Abbreviations: aCL = anticardiolipin antibodies; ALP = acute lupus pneumonitis; aPL = antiphospholipid antibodies; APS = antiphospholipid syndrome; β2GPI = beta-2 glycoprotein I; CAPS = catastrophic antiphospholipid syndrome; DAD = diffuse alveolar damage; DAH = diffuse alveolar hemorrhage; Dlco = diffusion capacity of the lung for carbon monoxide; GGO = ground-glass opacity; HRCT = high-resolution CT; ILD = interstitial lung disease; INR = international normalized ratio; LA = lupus anticoagulant; LIP = lymphoid interstitial pneumonia; NSAID = nonsteroidal antiinflammatory drugs; NSIP = nonspecific interstitial pneumonia; PAH = pulmonary arterial hypertension; PASP = pulmonary artery systolic pressure; SLE = systemic lupus erythematosus; SLS = shrinking lung syndrome; TTE = transthoracic echocardiography

Funding for this work was provided by the Farkas Family Lupus Fund.

The authors have no actual or potential conflicts of interest with the information discussed in this article.

Figure Jump LinkFigure 1. Surgical lung biopsy specimen showing acute pneumonia in which neutrophilic exudates fill airspaces (hematoxylin-eosin, original × 4).Grahic Jump Location
Figure Jump LinkFigure 2. Image from a HRCT scan from a patient with SLE-related ILD. This image of the lower lobes shows predominant abnormalities of diffuse GGO and peripherally based reticular opacities. Note the subpleural sparing (arrows) that is sometimes seen in scans from patients with an NSIP pattern of lung injury.Grahic Jump Location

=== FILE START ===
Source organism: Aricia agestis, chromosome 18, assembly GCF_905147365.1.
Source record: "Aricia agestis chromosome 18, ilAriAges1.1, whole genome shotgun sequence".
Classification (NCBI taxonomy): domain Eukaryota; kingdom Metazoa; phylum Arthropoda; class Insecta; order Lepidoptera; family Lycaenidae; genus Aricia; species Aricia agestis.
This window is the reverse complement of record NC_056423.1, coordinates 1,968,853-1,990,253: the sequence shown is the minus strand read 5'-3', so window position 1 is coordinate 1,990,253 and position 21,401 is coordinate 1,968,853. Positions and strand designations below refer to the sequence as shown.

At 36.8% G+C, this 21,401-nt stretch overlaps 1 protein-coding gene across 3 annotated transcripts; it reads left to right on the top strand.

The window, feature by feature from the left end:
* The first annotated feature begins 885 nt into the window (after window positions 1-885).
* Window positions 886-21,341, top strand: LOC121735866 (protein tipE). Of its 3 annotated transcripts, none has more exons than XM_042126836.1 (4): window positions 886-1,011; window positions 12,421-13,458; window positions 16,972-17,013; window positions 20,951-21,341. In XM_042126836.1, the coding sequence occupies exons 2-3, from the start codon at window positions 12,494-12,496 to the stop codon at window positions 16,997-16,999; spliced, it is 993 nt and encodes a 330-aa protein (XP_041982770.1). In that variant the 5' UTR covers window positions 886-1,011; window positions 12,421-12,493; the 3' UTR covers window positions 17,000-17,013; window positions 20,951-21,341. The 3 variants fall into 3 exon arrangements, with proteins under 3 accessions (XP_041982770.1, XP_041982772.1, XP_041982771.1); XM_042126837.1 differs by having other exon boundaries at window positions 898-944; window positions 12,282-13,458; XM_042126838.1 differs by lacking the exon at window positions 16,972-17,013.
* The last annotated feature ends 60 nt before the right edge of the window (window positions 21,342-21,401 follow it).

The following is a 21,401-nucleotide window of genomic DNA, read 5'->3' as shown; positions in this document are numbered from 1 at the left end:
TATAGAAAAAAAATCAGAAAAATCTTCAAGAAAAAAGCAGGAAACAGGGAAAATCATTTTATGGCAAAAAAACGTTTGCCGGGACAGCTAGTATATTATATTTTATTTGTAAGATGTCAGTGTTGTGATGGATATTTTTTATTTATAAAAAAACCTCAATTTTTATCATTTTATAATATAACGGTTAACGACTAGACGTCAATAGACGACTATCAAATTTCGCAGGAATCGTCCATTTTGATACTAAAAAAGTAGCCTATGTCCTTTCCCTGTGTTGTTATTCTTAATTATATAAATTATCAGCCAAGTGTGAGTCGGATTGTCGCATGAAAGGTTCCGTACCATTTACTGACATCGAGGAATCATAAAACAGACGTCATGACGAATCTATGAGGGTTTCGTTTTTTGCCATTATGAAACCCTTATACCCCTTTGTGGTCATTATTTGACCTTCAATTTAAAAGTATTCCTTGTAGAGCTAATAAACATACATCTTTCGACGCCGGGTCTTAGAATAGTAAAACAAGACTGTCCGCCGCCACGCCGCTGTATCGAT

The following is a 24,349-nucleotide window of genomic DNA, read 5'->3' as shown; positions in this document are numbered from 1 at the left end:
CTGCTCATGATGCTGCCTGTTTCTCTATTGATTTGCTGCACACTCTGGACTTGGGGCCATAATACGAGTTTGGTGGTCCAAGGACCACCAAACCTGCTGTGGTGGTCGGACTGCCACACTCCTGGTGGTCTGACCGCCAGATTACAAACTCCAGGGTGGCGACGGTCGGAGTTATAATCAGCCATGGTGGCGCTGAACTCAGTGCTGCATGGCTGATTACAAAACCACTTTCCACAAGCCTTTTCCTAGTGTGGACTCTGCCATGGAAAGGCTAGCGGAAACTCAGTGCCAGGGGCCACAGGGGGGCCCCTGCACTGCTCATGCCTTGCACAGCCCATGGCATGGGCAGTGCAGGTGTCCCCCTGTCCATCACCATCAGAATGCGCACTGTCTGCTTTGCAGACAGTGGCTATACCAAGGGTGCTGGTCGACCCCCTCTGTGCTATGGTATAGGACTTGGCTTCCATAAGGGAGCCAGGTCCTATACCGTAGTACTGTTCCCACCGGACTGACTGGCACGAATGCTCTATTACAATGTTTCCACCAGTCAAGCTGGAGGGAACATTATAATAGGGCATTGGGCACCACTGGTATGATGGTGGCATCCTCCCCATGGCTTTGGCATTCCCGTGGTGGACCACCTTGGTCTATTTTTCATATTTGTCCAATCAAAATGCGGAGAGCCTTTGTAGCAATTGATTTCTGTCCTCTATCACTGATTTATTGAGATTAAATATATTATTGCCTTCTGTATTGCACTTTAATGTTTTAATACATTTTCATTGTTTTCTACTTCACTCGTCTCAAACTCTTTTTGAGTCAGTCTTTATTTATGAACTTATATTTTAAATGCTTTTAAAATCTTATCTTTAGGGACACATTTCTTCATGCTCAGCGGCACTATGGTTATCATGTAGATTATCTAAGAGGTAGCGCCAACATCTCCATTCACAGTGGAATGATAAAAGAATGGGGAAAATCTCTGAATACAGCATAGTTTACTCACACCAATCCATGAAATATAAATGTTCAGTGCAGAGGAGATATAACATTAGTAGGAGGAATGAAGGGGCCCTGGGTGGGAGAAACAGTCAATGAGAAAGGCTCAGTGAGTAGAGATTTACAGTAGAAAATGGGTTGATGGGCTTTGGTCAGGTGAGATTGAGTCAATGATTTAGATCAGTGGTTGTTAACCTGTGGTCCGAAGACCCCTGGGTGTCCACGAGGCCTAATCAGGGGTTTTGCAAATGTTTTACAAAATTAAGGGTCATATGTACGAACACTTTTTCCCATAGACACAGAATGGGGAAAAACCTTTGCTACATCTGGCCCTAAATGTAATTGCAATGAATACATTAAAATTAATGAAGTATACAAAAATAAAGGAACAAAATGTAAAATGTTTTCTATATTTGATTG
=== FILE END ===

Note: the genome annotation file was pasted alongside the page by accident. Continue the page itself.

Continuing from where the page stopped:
Figure Jump LinkFigure 3. Surgical biopsy specimen from a patient with SLE-related ILD. The predominant finding is a lung injury pattern of cellular NSIP, a pattern characterized by homogeneous infiltration of alveolar walls with large numbers of lymphocytes and scattered plasma cells (hematoxylin-eosin, original × 4).Grahic Jump Location
Figure Jump LinkFigure 4. Surgical lung biopsy specimen with an injury pattern of fibrotic NSIP, a pattern characterized by diffuse widening of the alveolar and subpleural interstitium predominantly by relatively dense fibrosis (hematoxylin-eosin, original × 2).Grahic Jump Location
Figure Jump LinkFigure 5. Surgical lung biopsy showing DAH with capillaritis. At lower power, there is extensive hemorrgage (arrowheads) [hematoxylin-eosin, original × 2]. Inset: At higher power, there is hemorrhage along with infiltration of alveolar walls with inflammatory cells, predominantly polymorphonuclear leukocytes (arrows) [original × 10].Grahic Jump Location
Table Graphic Jump Location
Table 1. Terms and Definitions for the Common Noninfectious Acute Respiratory Disorders in SLE
Figure Jump LinkFigure 6. Posteroanterior chest radiograph from a patient with SLE and SLS.Grahic Jump Location
Table Graphic Jump Location
Table 2. Diagnostic Criteria for APS*
* 

Definite APS is confirmed when at least one clinical criterion and at least one laboratory criterion are present.88

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Tansey, D, Wells, AU, Colby, TV, et al Variations in histological patterns of interstitial pneumonia between connective tissue disorders and their relationship to prognosis.Histopathology2004;44,585-596. [PubMed]
 
Gammon, RB, Bridges, TA, al-Nezir, H, et al Bronchiolitis obliterans organizing pneumonia associated with systemic lupus erythematosus.Chest1992;102,1171-1174. [PubMed]
 
Marenco, JL, Sanchez-Burson, J, Ruiz Campos, J, et al Pulmonary amyloidosis and unusual lung involvement in SLE.Clin Rheumatol1994;13,525-527. [PubMed]
 
Schattner, A, Aviel-Ronen, S, Mark, EJ Accelerated usual interstitial pneumonitis, anti-DNA antibodies and hypocomplementemia.J Intern Med2003;254,193-196. [PubMed]
 
Swigris, JJ, Olson, AL, Fischer, A, et al Mycophenolate mofetil is safe, well tolerated, and preserves lung function in patients with connective tissue disease-related interstitial lung disease.Chest2006;130,30-36. [PubMed]
 
Santos-Ocampo, AS, Mandell, BF, Fessler, BJ Alveolar hemorrhage in systemic lupus erythematosus: presentation and management.Chest2000;118,1083-1090. [PubMed]